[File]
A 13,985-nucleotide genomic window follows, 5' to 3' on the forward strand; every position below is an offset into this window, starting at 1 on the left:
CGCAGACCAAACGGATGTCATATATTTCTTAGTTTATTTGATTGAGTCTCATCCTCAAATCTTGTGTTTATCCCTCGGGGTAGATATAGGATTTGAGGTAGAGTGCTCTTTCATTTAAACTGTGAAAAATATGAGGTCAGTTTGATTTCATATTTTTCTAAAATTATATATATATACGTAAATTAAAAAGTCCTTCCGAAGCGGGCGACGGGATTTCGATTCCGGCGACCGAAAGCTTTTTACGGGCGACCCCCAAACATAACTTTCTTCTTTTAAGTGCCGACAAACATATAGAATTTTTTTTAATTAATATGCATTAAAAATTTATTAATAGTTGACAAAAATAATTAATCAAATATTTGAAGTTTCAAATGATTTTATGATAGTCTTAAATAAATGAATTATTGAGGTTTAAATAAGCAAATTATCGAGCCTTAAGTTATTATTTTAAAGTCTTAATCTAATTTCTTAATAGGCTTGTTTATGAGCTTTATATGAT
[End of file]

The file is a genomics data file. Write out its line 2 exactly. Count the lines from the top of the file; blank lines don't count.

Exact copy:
CGCAGACCAAACGGATGTCATATATTTCTTAGTTTATTTGATTGAGTCTCATCCTCAAATCTTGTGTTTATCCCTCGGGGTAGATATAGGATTTGAGGTAGAGTGCTCTTTCATTTAAACTGTGAAAAATATGAGGTCAGTTTGATTTCATATTTTTCTAAAATTATATATATATACGTAAATTAAAAAGTCCTTCCGAAGCGGGCGACGGGATTTCGATTCCGGCGACCGAAAGCTTTTTACGGGCGACCCCCAAACATAACTTTCTTCTTTTAAGTGCCGACAAACATATAGAATTTTTTTTAATTAATATGCATTAAAAATTTATTAATAGTTGACAAAAATAATTAATCAAATATTTGAAGTTTCAAATGATTTTATGATAGTCTTAAATAAATGAATTATTGAGGTTTAAATAAGCAAATTATCGAGCCTTAAGTTATTATTTTAAAGTCTTAATCTAATTTCTTAATAGGCTTGTTTATGAGCTTTATATGAT